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post #1 of 25 Old 04-02-2019 Thread Starter
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Outboard Engines Limit

I am looking at a boat with a fairly new Outboard engine (about a 100 hours) 9.9 four stroke.

Assuming there are no technical issues with it. Are these engines able to run continuously for 70nm, as a motorcycle or a car would, or are this motors limited to short runs?

Any information is welcomed
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post #2 of 25 Old 04-02-2019
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Re: Outboard Engines Limit

Marine motors are typically tracked by the number of hours they run, rather than miles covered, as speed will not be consistent.

A properly maintained outboard should be able to run all day, if you like, just not at wide open throttle.
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Re: Outboard Engines Limit

I run my 4 Stroke Honda 2.3 all day at %70, 8-10 hours a day at times. No problem. I carry spare plugs. The motor let's me know when to swap in a clean one.
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Re: Outboard Engines Limit

Ditto for me. My 8 hp 4 stroke at 1/3 throttle will push the boat at hull speed all day no problem. Just keep an eye on the pee (coolant) stream and you should be fine.
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post #5 of 25 Old 04-02-2019 Thread Starter
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Re: Outboard Engines Limit

Fantastic. Thank you very much for the information. This gives us a much wider search area to look for a boat.

I have to rely on the engine to bring us home in case we are not confident enough to do the first trip to our moorage fully on sail.

I'll make sure is well serviced before the first trip.
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Re: Outboard Engines Limit

I once had a sailboat fitted with the older model Yamaha 9.9 (which was nearly new at the time) and found it's pee hole would salt up after a fair few hours of continual running on occasion, usually in rougher water. Other than that, it happily ran all day long.
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Re: Outboard Engines Limit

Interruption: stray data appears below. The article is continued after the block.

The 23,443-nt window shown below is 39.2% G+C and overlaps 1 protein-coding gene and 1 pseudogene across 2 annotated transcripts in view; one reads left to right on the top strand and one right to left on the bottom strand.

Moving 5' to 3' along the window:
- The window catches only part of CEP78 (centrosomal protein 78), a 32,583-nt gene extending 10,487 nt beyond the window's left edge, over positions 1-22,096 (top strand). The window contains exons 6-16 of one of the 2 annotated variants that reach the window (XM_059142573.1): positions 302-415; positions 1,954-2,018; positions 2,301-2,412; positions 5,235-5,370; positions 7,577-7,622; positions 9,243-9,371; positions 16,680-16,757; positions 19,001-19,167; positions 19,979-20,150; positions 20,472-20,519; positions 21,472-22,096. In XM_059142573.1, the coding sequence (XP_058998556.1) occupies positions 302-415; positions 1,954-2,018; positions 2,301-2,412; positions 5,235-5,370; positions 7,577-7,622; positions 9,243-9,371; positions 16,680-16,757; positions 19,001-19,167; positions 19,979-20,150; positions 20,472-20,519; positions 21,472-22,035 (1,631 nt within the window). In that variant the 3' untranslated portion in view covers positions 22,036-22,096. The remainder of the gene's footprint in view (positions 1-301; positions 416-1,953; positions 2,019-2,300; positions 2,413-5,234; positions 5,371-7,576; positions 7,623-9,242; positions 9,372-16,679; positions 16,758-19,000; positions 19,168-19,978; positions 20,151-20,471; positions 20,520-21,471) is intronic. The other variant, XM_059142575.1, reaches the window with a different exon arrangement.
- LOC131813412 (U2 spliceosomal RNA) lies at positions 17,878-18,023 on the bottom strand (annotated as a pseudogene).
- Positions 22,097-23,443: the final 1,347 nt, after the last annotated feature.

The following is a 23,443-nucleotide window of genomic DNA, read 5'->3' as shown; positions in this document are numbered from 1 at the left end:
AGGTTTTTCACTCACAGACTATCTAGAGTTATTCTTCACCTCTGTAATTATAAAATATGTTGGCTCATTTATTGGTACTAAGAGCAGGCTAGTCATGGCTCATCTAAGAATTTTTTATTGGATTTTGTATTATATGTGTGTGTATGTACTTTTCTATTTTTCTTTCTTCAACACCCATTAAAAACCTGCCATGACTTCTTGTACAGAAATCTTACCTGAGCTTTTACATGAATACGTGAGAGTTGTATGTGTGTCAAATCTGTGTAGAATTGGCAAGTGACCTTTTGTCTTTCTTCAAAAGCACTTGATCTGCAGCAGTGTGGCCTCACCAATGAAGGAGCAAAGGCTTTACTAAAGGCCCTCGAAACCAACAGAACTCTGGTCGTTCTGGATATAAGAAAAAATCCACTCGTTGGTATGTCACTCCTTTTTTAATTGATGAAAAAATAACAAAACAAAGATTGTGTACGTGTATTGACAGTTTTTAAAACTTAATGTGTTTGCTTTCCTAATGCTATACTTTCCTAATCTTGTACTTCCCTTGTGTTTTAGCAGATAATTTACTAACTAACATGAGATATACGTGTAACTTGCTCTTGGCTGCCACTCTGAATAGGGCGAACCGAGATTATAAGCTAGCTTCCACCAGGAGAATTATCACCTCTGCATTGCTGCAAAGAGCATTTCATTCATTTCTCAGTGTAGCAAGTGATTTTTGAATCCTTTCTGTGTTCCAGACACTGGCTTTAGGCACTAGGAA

I am not sure recommend a 70 mile delivery for a shakedown cruise, especially if you don't know how to sail. If you can't split the delivery into two days or bring along a skilled sailor, you might want to consider hiring a Captain or renting a trailer.
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post #8 of 25 Old 04-02-2019
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Re: Outboard Engines Limit

If you anticipate running the engine for an extended time period on your first run home, take plenty of fuel and a known quantity so you can measure consumption and get to know your new to you engine.
-CH
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post #9 of 25 Old 04-02-2019 Thread Starter
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Re: Outboard Engines Limit

We are thinking to split the trip in two days if we decide to buy at that distance. We know how to sail, but we are not experts and will be unfamiliar with the boat. I just want to have a realistic back up plan in case we decide to go on the engine. I am sure we would not resit opening the sails )
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Re: Outboard Engines Limit

Quote:
Originally Posted by Chas H View Post
If you anticipate running the engine for an extended time period on your first run home, take plenty of fuel and a known quantity so you can measure consumption and get to know your new to you engine.
-CH
Same with oil. Make sure you carry some to top off.

On a new-to-you engine, you probably should take the time to learn its habits...

Run 1 hour, check too see if oil consumption is noticeable. (Probably not.)

Run 5 hours, check oil.

Run 10 hours, check.

As others have said, if you're running 50% power (well, 25%-75%) it ought to go non stop virtually forever. (Yes, you probably should stop every 100 hours to change the oil, or whatever your mfr recommends.)

If you idle too much, you may gunk up the plugs but new 4 strokes seem to have fewer problems with that than old 2 stroke engines did. On the other hand small 4 strokes sip so little fuel (carb jets are so small) that they are sensitive to old or contaminated fuel, and varnish deposits.
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